Going to the Post Office …

18 August, 2010

You can’t miss Palermo’s post office, a huge fascist style building that dominates one of the city’s main streets, via Roma.  It’s the work of Angiolo Mazzoni , an Italian engineer and architect who was  responsible for many of Italy’s early 20th century public buildings, including Rome’s Stazione Termini.  The size and solemnity of the building lead you to expect a superior form of postal service inside.  Nothing could be further from the truth.    The hall inside is vast, but few of the desks ever seem to be manned, and chaos seems to reign at the ones that are.   

 ‘Going to the Post Office’ is a phrase loaded with meaning in Palermo.  I still remember a conversation that took place not long after I arrived here.  When I said I was enjoying Palermo one friend looked wryly at the other and said:  “She obviously hasn’t been to the Post Office yet!”, and then proceeded to tell a long story about leaving her mother in a queue in the Post Office while she went shopping, and returning several hours later to find the queue virtually unchanged and everyone in it making their frustration known.     

I have been to the Post Office today.  In fact, I spent a considerable part of the day there – and I will have to go back tomorrow.  The experience has been frustrating, but revealing.      

I returned home yesterday, after several days away, to find a card from the Post Office advising me that there was a package which I could collect at the Post Office after 10.30 today.    I arrived at the Post Office just after 12.  The machine that issues numbers to regulate the queue was out of order, and there was a long queue at the relevant desk.  I went through the usual process of identifying the last person and establishing my place in the queue. 

Then the wait began.  More and more people joined the queue and gradually the complaints began.  One young man, obviously not from Palermo, was saying to anyone who would listen “It’s not only the Post Office – nothing in Palermo works efficiently.  The whole city is like this”.  A woman in the queue agreed : “Offices, banks, they’re all the same”.  There were conversations going on all round me;  unfortunately, many of them I couldn’t understand.  People came and went and at one point, when there was much confusion about who was where in the queue, one of the men took it upon himself to organise a ‘voluntary list’.  Everyone’s name was put on the list and the list placed on the counter.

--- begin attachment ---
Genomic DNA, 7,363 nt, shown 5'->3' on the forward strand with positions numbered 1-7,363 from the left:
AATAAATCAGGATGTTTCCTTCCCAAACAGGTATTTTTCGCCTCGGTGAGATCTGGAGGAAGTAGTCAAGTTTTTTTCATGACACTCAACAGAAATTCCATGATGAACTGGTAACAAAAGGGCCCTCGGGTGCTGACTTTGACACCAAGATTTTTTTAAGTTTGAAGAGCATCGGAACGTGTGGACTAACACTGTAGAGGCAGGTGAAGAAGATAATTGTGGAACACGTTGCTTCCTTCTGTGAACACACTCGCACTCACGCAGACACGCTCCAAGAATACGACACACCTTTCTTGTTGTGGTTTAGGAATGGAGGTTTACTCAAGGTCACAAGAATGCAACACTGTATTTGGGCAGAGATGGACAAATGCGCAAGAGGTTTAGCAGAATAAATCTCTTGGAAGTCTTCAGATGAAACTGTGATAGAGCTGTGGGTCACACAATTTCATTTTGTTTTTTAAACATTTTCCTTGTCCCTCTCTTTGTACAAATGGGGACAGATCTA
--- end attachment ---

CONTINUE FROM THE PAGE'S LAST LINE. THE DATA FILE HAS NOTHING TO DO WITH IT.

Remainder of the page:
By this time about an hour and a half had passed and it seemed I was making very little progress.  I asked the woman sitting next to me why it was taking so long.  She said the problem was that some people were collecting not one, but ten, or even twelve, registered letters.  Certainly a girl had been at the counter for more than half an hour, but I couldn’t see that it would take that long even if she had been collecting ten or twelve letters.  Then about half an hour later, the man immediately behind me in the queue wandered over to the counter, came back and started chatting so I asked him what the delay was.  He said “They are missing 60 euro from the till”.  This didn’t seem to me to explain things either, but again I said nothing. 

After about two and a quarter hours it was almost my turn.  The man immediately ahead of me was at the counter – and taking a very long time.  All of a sudden he was shouting, really shouting at the top of his voice, at the man behind the counter.  Unfortunately I couldn’t understand what he was saying, but I heard the man behind the counter saying “It isn’t a game!”

Finally it was my turn.  And now I think I understood why it had been so slow.  It wasn’t the multiple collections, or the missing money from the till.  It was the man behind the counter.